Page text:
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Saakashvili's coup

By Messenger Staff
Monday, November 2
An Ukrainian video portal has just released a video in which Georgia’s ex-President Mikheil Saakashvili speaks with one of the leaders of the opposition United National Movement (UNM), Giga Bokeria, and the Director of the Rustavi 2 private broadcaster, Nika Gvaramia.

The former top official of the country appeals to the pair to stage a revolution in the country, on the pretext of alleged government involved in the ongoing Rustavi 2 ownership case, in which the channel’s former and current owners are disputing concerning the media outlet’s shares.

The former owner of Rustavi 2, Qibar Khalvashi, stresses that he was illegally deprived of his shares in the channel under the previous state leadership.

Meanwhile, the opposition United National Movement party and the channel leadership claim that the Government has been interfering in the channel’s activities (as well as the ongoing court case) and wished to close it due to the broadcaster’s consistent criticism of the authorities.

After the release of the audio recording, one of the first things the UNM focused on was that the Government continued the illegal surveillance of people.

However, the majority of people on social networks and other representatives of society, paid more attention to Saakashvili’s words and his approach to his own country, as the former President wanted to see bloodshed in Georgia.

The ex-President also dubbed the representatives of the foreign community “idiots”.

Georgian law-enforcement bodies are working to specify whether the recordings are authentic or not. However, the trio had already confirmed the recordings were genuine by their subsequent reactions.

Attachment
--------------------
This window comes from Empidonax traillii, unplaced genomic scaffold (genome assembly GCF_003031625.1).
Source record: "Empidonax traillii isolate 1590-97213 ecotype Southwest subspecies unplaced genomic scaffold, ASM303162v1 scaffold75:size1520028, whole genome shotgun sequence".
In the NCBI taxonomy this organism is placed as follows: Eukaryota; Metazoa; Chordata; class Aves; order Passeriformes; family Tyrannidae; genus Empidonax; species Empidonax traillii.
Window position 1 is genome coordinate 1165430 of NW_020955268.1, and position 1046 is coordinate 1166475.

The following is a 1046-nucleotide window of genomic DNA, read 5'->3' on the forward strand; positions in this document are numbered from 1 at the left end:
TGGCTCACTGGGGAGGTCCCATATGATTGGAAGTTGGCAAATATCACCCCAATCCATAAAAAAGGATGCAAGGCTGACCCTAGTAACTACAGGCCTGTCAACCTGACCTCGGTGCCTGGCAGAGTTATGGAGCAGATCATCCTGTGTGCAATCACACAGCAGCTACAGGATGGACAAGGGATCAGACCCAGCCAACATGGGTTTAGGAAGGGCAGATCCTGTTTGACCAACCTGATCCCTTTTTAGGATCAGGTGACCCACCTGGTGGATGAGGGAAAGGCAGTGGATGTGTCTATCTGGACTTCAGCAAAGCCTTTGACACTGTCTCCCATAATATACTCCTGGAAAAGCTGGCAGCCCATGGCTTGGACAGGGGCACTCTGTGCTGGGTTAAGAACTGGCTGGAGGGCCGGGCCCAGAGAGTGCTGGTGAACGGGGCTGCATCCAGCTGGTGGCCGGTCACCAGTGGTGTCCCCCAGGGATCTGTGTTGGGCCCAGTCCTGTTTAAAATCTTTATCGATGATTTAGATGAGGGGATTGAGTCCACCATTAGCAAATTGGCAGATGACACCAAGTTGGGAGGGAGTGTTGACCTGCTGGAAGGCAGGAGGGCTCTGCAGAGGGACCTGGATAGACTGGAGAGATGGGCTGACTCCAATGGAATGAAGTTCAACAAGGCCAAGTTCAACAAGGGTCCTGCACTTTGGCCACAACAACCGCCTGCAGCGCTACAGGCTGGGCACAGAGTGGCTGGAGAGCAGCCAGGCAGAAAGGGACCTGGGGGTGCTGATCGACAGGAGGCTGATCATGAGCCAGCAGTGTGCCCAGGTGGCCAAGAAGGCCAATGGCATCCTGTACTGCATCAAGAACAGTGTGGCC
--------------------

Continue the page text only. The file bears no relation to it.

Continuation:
It has also been stated by many that the conversation took place on Viber and it was more likely that it was a Ukrainian or Russian surveillance agency who recorded them.

Even without knowing for definite who recorded the video, the opposition was quick to blame the Government.

It should be stressed that Saakasvili is charged in four different cases by the current state Government and remains wanted. With this in mind, it would not be surprising if Georgian law-enforcement or security bodies continued to monitor his communications.

However, Saakashvili and his team, who recorded thousands of torture and abuse videos under their leadership and eavesdropped on thousands of people daily, are unlikely to speak out on such issues for the time being.

There are two distinct possibilities: the trio are staging something, or they really spoke on Viber and did not suspect that their conversation would be monitored.

The opposition and Rustavi 2 state that the Government has politicized the issue; however, it could be easily argued that by using the channel and the crisis surrounding it for the purpose of a coup is politicizing the issue to an alarming degree.

Herewith, justice is one thing and media freedom is another.

Everyone should be equal before law; one can hope that the Georgian court system is more or less free from political influences (freedom which it did not enjoy under the previous state leadership) and will deliver a fair verdict.